69 R ECOMMENDATION 69 Senior Staff recommends that the Committee approve and endorse the response to HCR 30 of the 2011 Regular Legislative Session, and authorize the Commissioner of Higher Education to make whatever editorial and other non- substantive changes necessary prior to its transmittal to the appropriate House and Senate Committees.

70 A GENDA I TEM V. B. 70 Act 419 of the 2011 Regular Session of the Louisiana Legislature A Post-Secondary Education Delivery System for the New Orleans Region: A Management Plan for Collaboration of Delgado Community College, Southern University – New Orleans, and the University of New Orleans

71 A CT 419 OF THE 2011 R EGULAR S ESSION OF THE L OUISIANA L EGISLATURE 71 Planning and implementation of the collaborative entail two levels of planning: 1)A high level management plan at the System and Board level; and 2)A detailed implementation plan to be completed collaboratively by the campuses.

72 A CT 419 OF THE 2011 R EGULAR S ESSION OF THE L OUISIANA L EGISLATURE 72 Implementation plan is due to the management boards no later than May 1. Approved plans will be forwarded to the Board of Regents.

73 A CT 419 OF THE 2011 R EGULAR S ESSION OF THE L OUISIANA L EGISLATURE 73 Reporting of Results The chancellors/presidents of the collaborating institutions will periodically report on progress to their respective management boards. Joint progress reports by the Oversight Committee to the three management boards will take place annually and will be transmitted to the Board of Regents.

74 R ECOMMENDATION 74 Senior Staff recommends that the Committee approve and endorse the response to Act 419 of the 2011 Regular Legislative Session, and authorize the Commissioner of Higher Education to make whatever editorial and other non-substantive changes necessary prior to its transmittal to the appropriate House and Senate Committees.

75 Agenda Item VI. A. Act 741 – The GRAD Act Intervention Policy 75

76 T HE GRAD A CT I NTERVENTION P OLICY 76 Institution which fails to meet GRAD Act requirements loses authority to: Increase tuition; Be eligible for GRAD Act autonomies; and 15% Performance Funding.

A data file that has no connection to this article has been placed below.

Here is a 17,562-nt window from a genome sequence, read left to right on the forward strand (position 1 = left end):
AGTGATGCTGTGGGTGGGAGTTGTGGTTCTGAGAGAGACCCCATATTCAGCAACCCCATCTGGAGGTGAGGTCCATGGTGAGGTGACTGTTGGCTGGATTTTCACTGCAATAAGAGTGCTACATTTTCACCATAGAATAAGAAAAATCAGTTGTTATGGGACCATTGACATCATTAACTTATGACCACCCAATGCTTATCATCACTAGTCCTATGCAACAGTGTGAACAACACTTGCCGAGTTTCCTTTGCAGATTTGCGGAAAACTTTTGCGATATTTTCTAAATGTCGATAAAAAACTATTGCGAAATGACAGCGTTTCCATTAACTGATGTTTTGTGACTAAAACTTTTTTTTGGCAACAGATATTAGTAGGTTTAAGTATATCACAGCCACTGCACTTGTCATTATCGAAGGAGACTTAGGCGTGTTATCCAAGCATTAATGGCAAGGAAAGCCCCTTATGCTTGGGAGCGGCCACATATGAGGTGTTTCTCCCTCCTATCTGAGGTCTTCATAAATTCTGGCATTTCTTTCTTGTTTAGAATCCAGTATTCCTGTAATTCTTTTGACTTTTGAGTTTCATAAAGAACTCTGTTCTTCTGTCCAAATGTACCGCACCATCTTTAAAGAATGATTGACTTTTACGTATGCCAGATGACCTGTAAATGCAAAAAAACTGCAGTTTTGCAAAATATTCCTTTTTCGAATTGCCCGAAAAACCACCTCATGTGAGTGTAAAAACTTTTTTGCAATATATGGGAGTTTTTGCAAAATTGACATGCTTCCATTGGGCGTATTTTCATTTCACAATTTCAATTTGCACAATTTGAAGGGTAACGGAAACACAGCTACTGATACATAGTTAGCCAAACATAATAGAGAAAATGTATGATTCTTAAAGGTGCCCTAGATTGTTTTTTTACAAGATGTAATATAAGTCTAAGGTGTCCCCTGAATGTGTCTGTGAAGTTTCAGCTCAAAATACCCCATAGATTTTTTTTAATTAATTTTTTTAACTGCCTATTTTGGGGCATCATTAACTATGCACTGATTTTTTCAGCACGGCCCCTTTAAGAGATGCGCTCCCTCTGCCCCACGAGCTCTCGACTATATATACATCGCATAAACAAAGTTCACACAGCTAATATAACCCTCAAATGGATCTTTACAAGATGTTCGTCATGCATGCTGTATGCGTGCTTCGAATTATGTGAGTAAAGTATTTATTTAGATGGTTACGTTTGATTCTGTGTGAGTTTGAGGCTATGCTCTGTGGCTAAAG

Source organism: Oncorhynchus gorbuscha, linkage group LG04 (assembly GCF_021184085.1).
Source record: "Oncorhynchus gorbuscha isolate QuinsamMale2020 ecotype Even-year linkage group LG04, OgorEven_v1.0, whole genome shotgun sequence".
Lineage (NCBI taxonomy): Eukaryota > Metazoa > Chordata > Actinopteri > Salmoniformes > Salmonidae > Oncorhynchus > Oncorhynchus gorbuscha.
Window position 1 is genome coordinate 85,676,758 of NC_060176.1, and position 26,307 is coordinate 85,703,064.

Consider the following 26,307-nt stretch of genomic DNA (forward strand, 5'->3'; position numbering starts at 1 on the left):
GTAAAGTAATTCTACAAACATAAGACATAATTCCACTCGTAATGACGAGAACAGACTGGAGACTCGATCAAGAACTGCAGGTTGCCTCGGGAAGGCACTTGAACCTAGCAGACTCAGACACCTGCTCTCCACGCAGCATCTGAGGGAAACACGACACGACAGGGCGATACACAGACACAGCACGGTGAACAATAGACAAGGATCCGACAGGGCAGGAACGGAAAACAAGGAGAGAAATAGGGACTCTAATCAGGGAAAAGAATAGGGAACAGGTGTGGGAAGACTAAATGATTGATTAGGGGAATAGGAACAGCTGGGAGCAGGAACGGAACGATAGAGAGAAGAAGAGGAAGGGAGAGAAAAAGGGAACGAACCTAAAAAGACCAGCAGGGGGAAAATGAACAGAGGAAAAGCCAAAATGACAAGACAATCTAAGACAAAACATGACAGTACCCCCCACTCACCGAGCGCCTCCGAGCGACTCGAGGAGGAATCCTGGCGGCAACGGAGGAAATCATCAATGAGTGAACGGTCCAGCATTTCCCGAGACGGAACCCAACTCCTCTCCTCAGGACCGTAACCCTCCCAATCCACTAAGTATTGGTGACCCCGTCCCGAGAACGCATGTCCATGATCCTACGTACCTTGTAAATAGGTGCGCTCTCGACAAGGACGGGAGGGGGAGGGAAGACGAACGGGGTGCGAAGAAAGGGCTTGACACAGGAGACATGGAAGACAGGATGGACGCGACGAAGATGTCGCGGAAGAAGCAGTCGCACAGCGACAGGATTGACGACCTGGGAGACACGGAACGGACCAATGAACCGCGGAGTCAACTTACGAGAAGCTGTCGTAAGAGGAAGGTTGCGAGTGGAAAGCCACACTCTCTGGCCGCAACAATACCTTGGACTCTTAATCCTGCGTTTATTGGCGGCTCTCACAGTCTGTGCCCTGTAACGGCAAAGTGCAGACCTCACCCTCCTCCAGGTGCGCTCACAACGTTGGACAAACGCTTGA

77 T HE GRAD A CT I NTERVENTION P OLICY 77 GRAD Act Remediation and Performance Fund; Held by management boards; GRAD Act Performance Improvement Contract; Earn up to 75% of lost performance funding; Remaining 25% of performance funds.

78 T HE GRAD A CT I NTERVENTION P OLICY 78 End of Contract Term: If terms met, reinstate existing terms of GRAD Act agreement; If terms unmet, enter into new GRAD Act Performance Improvement Contract.

79 R ECOMMENDATION 79 The Senior Staff recommends that the Committee approve the GRAD Act Intervention Policy, effectively immediately.

80 Agenda Item VI. B. Act 741 – UNO GRAD Act Agreement 80

81 T HE UNO GRAD A CT A GREEMENT 81 Act 741 requires GRAD Act agreements shall be certified by respective management boards.

82 T HE UNO GRAD A CT A GREEMENT 82 Timeline: Act 419 of 2011 transferred UNO from LSU System to UL System; UL completes comprehensive analysis of UNO; SACS approves transfer in December 2011; UL Board certifies UNO GRAD Act agreement on February 14, 2012.

83 R ECOMMENDATION 83 The Senior Staff recommends that the Committee approve the GRAD Act Agreement between the Board of Regents and the University of Louisiana System represented by the University of New Orleans and authorize the Chairman to sign the Agreement on behalf of the Board of Regents.

84 Charlotte Bollinger, Chair Harold Stokes, Vice Chair Scott Ballard Maurice Durbin John Mineo IV Albert Sam Joe Wiley Representatives from Management Boards A CADEMIC AND S TUDENT A FFAIRS C OMMITTEE K AREN D ENBY J EANNINE K AHN 84

85 A GENDA I TEM III. 85 Reauthorization of Previously Approved Research Unit UNIVERSITY OF NEW ORLEANS Hospitality Research Center

86 R ECOMMENDATION 86 Senior Staff recommends that the Committee grant full approval for the Hospitality Research Center at the University of New Orleans for a period of five years, effective immediately.